It’s better to tell the guide up front if you have any concerns or limitations on activities, so the guide can plan for it before setting out, Sebastian says. Before we hiked along the Sierra Negra volcano crater, my husband mentioned that he doesn’t like getting near the edges of rocks or cliffs with drop-offs. Sebastian pointed him to spots along the hike where he’d get a great view without being too close to the edge.

Sebastian also told us to watch out for uneven surfaces – in nature, around town and even in hotels. Stairs and curbs don’t have “standard” heights there, and iguanas and sea lions lounge across sidewalks and streets at will. He’s had guests trip and fall, then not be able to do the activities they’d planned.

Pack a variety of clothing

Bring clothes for a variety of weather conditions, which can vary more than you might expect, and change quickly. Of course, all the photos you see online show sunny days and people snorkeling in bathing suits. We were glad we had rain jackets handy and used them several times.

For more tips on clothing and other gear, check out my post on Packing for Your First Multi-sport Adventure Trip.

My husband and I took the advice of Maria Fernanda Gordillo, our guide on San Cristobal, and rented full-length wetsuits for snorkeling at Kicker Rock. We were comfortable snorkeling for the full time during our two 45-minute excursions alongside sea turtles and countless fish. Others on our boat who had “shortie” wetsuits either cut their snorkeling time short, or shivered as we swam around the massive rock formation looking for sharks (saw one black-tipped, no hammerheads though).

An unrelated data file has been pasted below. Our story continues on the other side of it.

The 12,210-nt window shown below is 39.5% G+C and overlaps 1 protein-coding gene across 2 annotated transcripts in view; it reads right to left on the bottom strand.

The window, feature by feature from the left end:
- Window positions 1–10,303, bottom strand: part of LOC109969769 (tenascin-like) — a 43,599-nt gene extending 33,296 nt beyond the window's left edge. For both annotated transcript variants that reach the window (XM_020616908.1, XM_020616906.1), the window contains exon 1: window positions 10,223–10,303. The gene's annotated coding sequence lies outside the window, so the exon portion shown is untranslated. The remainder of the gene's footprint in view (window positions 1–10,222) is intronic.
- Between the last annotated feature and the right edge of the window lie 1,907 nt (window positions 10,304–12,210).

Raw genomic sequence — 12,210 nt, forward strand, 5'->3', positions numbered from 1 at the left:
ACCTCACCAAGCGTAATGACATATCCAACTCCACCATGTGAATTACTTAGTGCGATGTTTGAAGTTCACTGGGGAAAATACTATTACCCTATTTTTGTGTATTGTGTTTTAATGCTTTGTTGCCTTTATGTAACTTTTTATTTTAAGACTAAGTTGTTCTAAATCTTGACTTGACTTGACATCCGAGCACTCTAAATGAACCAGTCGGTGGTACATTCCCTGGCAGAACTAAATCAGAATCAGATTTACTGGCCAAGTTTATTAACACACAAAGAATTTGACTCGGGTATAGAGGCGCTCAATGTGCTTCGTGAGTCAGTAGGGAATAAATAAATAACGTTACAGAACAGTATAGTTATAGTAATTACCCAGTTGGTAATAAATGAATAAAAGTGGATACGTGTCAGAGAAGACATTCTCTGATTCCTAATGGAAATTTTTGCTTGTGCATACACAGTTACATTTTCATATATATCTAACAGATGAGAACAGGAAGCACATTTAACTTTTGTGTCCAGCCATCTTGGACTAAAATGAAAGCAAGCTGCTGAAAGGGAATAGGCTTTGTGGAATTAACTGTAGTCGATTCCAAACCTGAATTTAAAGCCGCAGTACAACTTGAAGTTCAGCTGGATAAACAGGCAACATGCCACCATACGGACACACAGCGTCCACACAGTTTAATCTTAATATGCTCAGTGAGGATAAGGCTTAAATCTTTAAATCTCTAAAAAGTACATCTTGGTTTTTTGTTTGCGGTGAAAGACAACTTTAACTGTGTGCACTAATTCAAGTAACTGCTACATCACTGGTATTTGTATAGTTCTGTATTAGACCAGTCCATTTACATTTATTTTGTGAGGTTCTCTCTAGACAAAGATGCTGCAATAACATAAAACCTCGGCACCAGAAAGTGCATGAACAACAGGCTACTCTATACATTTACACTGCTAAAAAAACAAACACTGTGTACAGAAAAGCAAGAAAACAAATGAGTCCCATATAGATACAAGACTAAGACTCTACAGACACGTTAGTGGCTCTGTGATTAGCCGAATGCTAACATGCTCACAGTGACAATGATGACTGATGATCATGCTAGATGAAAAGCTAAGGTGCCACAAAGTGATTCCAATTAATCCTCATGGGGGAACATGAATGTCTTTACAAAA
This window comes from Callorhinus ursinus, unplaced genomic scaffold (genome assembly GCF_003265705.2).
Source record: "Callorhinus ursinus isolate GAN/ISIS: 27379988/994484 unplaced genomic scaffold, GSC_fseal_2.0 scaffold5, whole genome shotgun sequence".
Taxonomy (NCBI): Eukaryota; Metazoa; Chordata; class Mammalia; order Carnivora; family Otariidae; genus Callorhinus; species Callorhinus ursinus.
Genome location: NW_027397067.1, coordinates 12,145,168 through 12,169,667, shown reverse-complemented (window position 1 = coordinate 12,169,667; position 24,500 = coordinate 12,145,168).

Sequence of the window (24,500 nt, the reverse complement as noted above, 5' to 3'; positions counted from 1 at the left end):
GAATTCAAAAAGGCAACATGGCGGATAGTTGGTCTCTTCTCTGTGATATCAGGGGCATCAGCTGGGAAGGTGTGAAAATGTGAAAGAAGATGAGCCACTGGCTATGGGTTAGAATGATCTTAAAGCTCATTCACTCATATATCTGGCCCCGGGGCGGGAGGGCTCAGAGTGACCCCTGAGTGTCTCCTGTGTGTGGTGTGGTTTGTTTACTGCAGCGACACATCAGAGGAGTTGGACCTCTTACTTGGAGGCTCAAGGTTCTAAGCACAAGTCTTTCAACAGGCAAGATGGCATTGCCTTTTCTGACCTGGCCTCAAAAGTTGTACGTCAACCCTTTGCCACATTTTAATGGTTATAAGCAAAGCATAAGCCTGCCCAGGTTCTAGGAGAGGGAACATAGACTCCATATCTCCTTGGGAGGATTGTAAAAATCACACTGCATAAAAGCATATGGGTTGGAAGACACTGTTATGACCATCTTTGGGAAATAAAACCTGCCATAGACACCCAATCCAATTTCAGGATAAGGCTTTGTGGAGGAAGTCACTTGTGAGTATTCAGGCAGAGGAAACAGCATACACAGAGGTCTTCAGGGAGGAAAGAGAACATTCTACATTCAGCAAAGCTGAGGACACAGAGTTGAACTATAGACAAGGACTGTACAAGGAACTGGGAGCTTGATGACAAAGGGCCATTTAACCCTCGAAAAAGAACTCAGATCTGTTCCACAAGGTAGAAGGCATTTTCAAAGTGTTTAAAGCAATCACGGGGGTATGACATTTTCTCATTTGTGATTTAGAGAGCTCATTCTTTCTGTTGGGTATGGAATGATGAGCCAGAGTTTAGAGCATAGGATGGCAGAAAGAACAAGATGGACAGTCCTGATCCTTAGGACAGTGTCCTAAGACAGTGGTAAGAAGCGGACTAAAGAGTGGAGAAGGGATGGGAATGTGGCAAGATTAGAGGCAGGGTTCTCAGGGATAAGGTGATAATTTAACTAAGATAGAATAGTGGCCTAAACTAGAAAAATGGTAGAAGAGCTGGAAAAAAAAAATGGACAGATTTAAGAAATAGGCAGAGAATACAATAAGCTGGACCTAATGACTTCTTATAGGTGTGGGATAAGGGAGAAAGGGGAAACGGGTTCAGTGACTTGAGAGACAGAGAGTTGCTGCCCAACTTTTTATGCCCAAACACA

Kicker Rock Galapagos snorkeling
We were glad to have rented full wetsuits for snorkeling at Kicker Rock (Clucky stayed on the boat).

One thing I didn’t think to bring was a Buff. Sebastian and many of the locals we saw wore neck and head protective sleeves, and pulled them up to cover most of their faces. The sun is incredibly strong on these islands that lie along the equator. Many shops in Puerto Ayora on Santa Cruz had cute versions of Buffs with marine and bird patterns, but by the time we got there it was our last day in the Galapagos.

Be flexible

Tourism in the Galapagos is more steeped in nature than many other destinations, Maria pointed out to us. Birds, iguanas, sea lions and other wildlife come and go as they please without barriers, enclosures or specific viewing areas (with a few exceptions – like the Tortoise Center on Isabela island and the Charles Darwin Research Center on Santa Cruz island).

Marine iguanas sprawl on the docks in Puerto Ayora – and lots of other places in the Galapagos!

One night as we sat at dinner we noticed a sea lion sprawled across the boardwalk that lead to the restaurant. Galapagos rules include that you must stay 6 feet from the wildlife. So when people approached the restaurant via the boardwalk, they had to turn around and take the long way!

Although you almost can’t avoid seeing the most iconic animals of the Galapagos – sea lions, marine iguanas, blue-footed boobies, giant tortoises – others can be more elusive. When we kayaked to an area where dozens of endemic Galapagos penguins usually hang out, we only saw one. But at least we saw one!